Isolates back muscles effectively

Troy flexing his back muscles at the gym

Back exercises like bent-over rows work on secondary muscles like hamstrings and glutes. On the other hand, chest-supported rows focus on your lower and upper back muscles while keeping the spine comfortable and neutral.

People with injuries can perform this easily

Several individuals have a history of back injuries while performing workouts. So, if you have lower back issues or past surgeries and can’t do deadlifts, T-bar rows, and other complex movements, the chest-supported row is ideal for you.  

Note: If you develop any aches or pains, consult a medical practitioner immediately. Never compromise on your health!

Alternatives to the chest supported row

T-bar row

This is an excellent variation of the rows for back and shoulders strength and fitness. Here's how to perform the t-bar row:

  1. 1
    Add weight to one side of the barbell and fix the other securely in a spot.
  2. 2
    Straddle the barbell and clutch the weighted end with a neutral grip, while keeping your arms straight.
  3. 3
    Keep your glutes and hamstrings tight with the torso and neck disengaged.
  4. 4
    Pull it towards your chest keeping your elbows closer to the body while squeezing your shoulder blades.
  5. 5
    Lower the barbell back to the starting position and repeat.

Bent-Over Dumbbell Row

Another variation of the chest-supported row, the bent-over dumbbell row is a classic fitness exercise for an overall strong body. Here are the step-by-step instructions for this exercise:

  1. 1
    Hold a dumbbell in each of your hands with an intermediate grip.
  2. 2
    Keep your feet hip-width apart and bend your knees.
  3. 3
    Hinge at your hips at about 45 degrees.
  4. 4
    Begin by fully extended forearms towards the ground.
  5. 5
    Pull the dumbbells towards your rib cage in a controlled motion.
  6. 6
    Squeeze for a second before rowing downwards.

The chest supported row, bent over or chest-supported dumbbell row, and the T-bar row are all highly beneficial. They help your upper back, lower back, shoulders, and biceps become stronger without the risk of injury.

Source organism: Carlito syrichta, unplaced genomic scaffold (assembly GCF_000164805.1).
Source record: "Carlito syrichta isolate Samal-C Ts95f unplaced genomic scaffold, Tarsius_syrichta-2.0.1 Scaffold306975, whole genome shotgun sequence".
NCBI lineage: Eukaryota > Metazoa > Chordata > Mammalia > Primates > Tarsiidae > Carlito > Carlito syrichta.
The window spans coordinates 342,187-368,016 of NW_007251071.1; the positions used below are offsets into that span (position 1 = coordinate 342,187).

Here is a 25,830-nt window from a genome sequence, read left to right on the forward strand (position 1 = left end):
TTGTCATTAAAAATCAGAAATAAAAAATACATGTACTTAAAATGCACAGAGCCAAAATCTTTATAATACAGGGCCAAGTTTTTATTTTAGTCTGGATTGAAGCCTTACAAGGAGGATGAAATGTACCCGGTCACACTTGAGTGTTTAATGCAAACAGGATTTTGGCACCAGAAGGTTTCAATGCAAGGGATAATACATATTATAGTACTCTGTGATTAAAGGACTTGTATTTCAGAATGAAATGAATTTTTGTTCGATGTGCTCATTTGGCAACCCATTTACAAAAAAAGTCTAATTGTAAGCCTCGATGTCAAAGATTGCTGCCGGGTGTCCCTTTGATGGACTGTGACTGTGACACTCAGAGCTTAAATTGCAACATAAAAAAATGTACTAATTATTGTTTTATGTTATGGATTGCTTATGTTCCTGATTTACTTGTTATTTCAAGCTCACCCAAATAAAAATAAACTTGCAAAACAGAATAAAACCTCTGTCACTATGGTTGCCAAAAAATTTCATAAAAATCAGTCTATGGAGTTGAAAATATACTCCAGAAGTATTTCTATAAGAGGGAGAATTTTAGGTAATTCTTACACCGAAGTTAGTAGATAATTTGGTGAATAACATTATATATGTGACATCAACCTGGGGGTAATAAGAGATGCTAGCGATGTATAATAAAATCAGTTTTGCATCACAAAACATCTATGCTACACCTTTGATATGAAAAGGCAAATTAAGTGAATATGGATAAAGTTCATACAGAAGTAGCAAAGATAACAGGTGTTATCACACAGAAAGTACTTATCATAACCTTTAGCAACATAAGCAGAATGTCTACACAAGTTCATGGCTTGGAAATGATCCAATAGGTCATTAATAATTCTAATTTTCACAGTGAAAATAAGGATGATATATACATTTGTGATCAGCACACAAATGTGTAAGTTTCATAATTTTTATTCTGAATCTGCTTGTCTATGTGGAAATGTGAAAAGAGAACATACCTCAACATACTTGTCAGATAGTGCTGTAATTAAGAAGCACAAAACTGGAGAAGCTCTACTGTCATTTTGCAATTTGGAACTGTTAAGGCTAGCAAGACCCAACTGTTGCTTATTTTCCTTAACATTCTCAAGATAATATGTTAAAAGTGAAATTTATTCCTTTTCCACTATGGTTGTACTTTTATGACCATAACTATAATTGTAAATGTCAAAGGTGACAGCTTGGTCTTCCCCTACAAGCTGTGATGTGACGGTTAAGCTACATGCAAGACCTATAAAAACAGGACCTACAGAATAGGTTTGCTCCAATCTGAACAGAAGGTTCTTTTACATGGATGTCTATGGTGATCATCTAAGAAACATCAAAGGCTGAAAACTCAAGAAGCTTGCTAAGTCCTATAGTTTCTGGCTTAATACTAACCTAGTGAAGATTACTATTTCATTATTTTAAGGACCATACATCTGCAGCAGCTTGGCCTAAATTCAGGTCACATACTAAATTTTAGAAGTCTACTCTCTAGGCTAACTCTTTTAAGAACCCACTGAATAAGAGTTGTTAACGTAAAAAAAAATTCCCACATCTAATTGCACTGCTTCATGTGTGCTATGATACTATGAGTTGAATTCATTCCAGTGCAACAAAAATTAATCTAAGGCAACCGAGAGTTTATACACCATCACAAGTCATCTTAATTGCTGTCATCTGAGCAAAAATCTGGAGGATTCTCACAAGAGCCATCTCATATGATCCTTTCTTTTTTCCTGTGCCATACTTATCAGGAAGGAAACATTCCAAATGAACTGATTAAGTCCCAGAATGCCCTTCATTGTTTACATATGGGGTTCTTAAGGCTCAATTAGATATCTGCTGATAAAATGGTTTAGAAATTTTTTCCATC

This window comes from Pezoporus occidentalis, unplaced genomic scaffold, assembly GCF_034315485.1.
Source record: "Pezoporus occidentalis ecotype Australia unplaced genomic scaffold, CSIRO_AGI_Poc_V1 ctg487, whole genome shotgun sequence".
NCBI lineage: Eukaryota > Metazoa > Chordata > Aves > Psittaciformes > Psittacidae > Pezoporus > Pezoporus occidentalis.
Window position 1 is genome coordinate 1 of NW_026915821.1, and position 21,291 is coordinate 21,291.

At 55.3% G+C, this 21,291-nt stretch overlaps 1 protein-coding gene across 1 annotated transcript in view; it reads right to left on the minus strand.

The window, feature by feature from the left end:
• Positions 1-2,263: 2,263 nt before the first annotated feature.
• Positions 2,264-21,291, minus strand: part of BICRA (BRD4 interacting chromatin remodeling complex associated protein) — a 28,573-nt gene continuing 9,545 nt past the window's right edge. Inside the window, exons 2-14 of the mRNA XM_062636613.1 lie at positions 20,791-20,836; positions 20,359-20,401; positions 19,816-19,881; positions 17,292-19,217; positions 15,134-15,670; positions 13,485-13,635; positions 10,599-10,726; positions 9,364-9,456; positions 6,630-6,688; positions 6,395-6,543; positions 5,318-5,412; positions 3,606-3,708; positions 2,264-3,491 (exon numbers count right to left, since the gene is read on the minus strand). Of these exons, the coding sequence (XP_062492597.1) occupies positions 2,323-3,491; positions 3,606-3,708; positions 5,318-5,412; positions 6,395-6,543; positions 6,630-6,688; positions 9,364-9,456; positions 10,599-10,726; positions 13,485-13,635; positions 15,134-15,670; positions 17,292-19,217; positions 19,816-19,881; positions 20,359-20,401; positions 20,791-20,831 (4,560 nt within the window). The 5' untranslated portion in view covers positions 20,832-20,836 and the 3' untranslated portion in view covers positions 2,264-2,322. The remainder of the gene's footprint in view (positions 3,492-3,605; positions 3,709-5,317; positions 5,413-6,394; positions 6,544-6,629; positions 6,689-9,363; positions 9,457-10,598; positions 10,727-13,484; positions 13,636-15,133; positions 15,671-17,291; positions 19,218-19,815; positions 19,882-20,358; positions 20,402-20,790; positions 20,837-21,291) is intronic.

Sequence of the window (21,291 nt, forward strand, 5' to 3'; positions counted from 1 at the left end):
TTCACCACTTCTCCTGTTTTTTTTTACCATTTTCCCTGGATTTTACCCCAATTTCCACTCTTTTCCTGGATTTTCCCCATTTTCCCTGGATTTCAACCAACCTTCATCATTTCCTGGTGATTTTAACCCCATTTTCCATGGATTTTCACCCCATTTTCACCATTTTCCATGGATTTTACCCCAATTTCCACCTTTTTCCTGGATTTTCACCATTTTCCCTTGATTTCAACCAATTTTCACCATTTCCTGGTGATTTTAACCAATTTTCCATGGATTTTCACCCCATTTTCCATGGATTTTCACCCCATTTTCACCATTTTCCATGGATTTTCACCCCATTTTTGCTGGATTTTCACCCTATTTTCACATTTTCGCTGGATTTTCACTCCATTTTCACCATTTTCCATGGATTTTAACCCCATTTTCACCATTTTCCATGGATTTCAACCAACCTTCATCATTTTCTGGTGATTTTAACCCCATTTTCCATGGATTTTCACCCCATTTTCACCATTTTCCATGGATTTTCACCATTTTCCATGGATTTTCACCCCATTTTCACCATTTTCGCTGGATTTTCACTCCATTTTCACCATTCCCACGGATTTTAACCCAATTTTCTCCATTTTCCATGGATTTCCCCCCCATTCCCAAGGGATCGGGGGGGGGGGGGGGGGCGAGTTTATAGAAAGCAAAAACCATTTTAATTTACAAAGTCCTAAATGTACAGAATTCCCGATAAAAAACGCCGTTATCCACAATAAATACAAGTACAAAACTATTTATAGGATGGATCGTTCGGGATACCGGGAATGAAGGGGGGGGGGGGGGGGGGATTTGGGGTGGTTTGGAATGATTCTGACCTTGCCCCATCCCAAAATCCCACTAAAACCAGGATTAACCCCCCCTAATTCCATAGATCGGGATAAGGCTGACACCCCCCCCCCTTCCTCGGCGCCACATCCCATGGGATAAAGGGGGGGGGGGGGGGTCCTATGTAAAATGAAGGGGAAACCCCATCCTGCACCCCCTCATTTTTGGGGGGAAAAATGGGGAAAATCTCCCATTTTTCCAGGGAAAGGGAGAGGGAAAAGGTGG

Modifications: Try the same exercises with a kettlebell or resistance band with or without chest support to add variation to your fitness regimen.

muscles worked by the chest supported row

Troy showing his back standing in front of green wall

Are you aware that the back comprises different primary and secondary muscles? You work up all your back muscles with the chest supported row. Follow the correct form of rows to focus on your upper back and lower back muscles from the rest of the body.

Here are some of the muscles that are targeted while performing rows:

  • Latissimus dorsi - During the dreaded back days, this is the muscle that gets worked the most. The lats form a significant portion of your back, giving you a wider appearance. If you work your lats well, you will have a beautifully sculpted back.
  • Trapezius - Many people believe that shrugs are the only way to target the traps. However, this is just a myth as traps get engaged when performing different movements like the T-bar row.
  • Teres Major and Minor - You might not have heard of this muscle group, but it has a huge role to play. It promotes movement and rotation in your arm muscles as you work out.
  • Biceps - Another crucial muscle in your secondary group is the bicep. Due to the compound movement, your biceps get worked up efficiently during the chest supported row.
  • Rhomboids - While these muscles are comparatively smaller, they help the scapula in retracting. These are secondary muscles that are activated when you perform the chest supported row.

Summing Up

Regardless of prior pains or injuries, this exercise is an excellent option for isolating back and upper body muscles from your body. The best part is this exercise requires minimum equipment, making your upper body stronger without any hassle. However, it is important to train with proper balance, control, and form. 

An incorrect posture may lead to aches and increase the risk of injuries. Watch the video to avoid making mistakes and improve your barbell or dumbbell chest supported row now!